Tomen y Bala, Bala

Has been described as a Certain Timber Castle (Motte), and also as a Certain Palace (Other)

There are earthwork remains

NameTomen y Bala, Bala
Alternative Names
Historic CountryMerioneth
Modern AuthorityGwynedd
1974 AuthorityGwynedd

A medieval castle mound, one of the largest in Wales, later adapted as a garden feature with a spiral pathway to the summit. This is a steep sided circular mound, about 40m in diameter and 8.0m high, with a level summit some 16.5m across. This would originally have had timber breastworks and perhaps a high timber tower. The mound would have been ditched about. It is not known whether there were any other fortifications. The castle can be associated with a manor or llys, a princely court, the head place of Penllyn commote. Its conquest is recorded in 1202 and it may have remained active into the thirteenth century. Edward I was present at Bala in 1284. In about 1310 a borough was laid out south-west of the mount (NPRN 58040/33151). In the early fifteenth century a garrison was present in the town with no mention of the castle. (Coflein–John Wiles 09.07.07)

Bala is likely to have been the maerdref or administrative center of the commote of Tryweryn, and it was still fortified in 1202, when Llywelyn ap Iorwerth, who was extending his power towards Powys, drove out Elis ap Madog, Lord of Penllyn. Llywelyn reduced the defences and very probably built the more modern castle at Carndochan, but Bala must have retained at least some of its symbolic and administrative importance because an English borough was established beside it in 1310. (Lynch 1995)

The ditch and bailey evidence have been lost beneath the towns subsequent development of this area. All that now remains is a well-defined motte that has been planted with a number of ornamental tree and shrub species and is cared for by the council and used as a public recreation area. (Scheduling Report)

This site is a scheduled monument protected by law

Not Listed

The National Monument Record (Coflein) number(s)
County Historic Environment Record
OS Map Grid ReferenceSH928360
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  • Morgan, Gerald, 2008, Castles in Wales: A Handbook (Talybont: Y Lolfa Cyf.) p. 242 (listed)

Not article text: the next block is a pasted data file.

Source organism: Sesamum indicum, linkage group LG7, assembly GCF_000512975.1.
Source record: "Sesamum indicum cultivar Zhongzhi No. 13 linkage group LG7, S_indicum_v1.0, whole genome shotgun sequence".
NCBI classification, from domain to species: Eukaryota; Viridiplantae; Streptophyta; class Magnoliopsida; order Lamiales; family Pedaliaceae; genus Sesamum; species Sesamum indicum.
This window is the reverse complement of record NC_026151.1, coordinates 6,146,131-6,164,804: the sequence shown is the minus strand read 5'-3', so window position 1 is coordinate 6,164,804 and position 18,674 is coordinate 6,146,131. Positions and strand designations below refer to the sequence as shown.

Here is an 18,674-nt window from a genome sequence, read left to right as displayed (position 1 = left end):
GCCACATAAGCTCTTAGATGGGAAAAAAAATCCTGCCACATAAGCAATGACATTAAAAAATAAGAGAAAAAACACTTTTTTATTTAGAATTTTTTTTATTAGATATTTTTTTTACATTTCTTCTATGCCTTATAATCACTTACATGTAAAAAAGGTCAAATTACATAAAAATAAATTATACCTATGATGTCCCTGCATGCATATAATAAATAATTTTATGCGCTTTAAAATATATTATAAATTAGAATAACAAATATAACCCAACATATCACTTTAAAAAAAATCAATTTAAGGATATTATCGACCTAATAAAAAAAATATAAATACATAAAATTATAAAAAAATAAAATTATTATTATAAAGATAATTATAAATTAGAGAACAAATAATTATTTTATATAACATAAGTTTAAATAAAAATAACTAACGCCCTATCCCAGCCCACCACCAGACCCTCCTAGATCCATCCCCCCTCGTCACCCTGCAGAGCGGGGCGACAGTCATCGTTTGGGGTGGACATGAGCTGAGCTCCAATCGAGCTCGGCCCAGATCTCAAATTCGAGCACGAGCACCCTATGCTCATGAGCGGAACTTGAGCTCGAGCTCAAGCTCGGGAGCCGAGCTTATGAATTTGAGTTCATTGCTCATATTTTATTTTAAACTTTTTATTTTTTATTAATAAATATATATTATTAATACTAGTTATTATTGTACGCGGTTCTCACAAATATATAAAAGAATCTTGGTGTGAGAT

• King, D.J.C. with Kenyon, J.R., 2001, 'The Castles: a Study in Military Architecture' in Smith J.B. and Smith L.B. (eds), History of Merioneth Vol. 2 p. 410
  • Pettifer, Adrian, 2000, Welsh Castles, A Guide by Counties (Boydell Press) p. 119
  • Salter, Mike, 1997, The Castles of North Wales (Malvern) p. 49 (slight)
  • Lynch, Frances, 1995, A Guide to Ancient and Historical Wales: Gwynedd (HMSO)
  • King, D.J.C., 1983, Castellarium Anglicanum (London: Kraus) Vol. 1 p. 275
  • Fry, P.S., 1980, Castles of the British Isles (David and Charles) p. 324
  • Renn, D.F., 1973 (2 edn.), Norman Castles of Britain (London: John Baker) p. 97
  • RCAHMW, 1921, An inventory of the Ancient Monuments of Merionethshire (HMSO) p. 1 no. 1 online copy
  • Lewis, Samual, 1849, A Topographical Dictionary of Wales online copy


  • Hogg, A.H.A. and King, D.J.C., 1963, 'Early castles in Wales and the Marches: a preliminary list' Archaeologia Cambrensis Vol. 112 p. 77-124
  • Renn, D.F., 1959, 'Mottes: a classification' Antiquity Vol. 33 p. 106-12
  • Clark, G.T., 1889, 'Contribution towards a complete list of moated mounds or burhs' The Archaeological Journal Vol. 46 p. 197-217 esp. 216 online copy

Primary Sources

  • Brut y Tywysogion 1202 (Several transcriptions and translations exist the best being Jones, T., 1952, Brut Y Twysogion (University of Wales, History and Law series 11)–based on the Peniarth MS 20 version. There is a flawed translation Williams ab Ithel, John, 1860, Brut Y Twysogion or The Chronicle of the Princes (Rolls Series) online copy)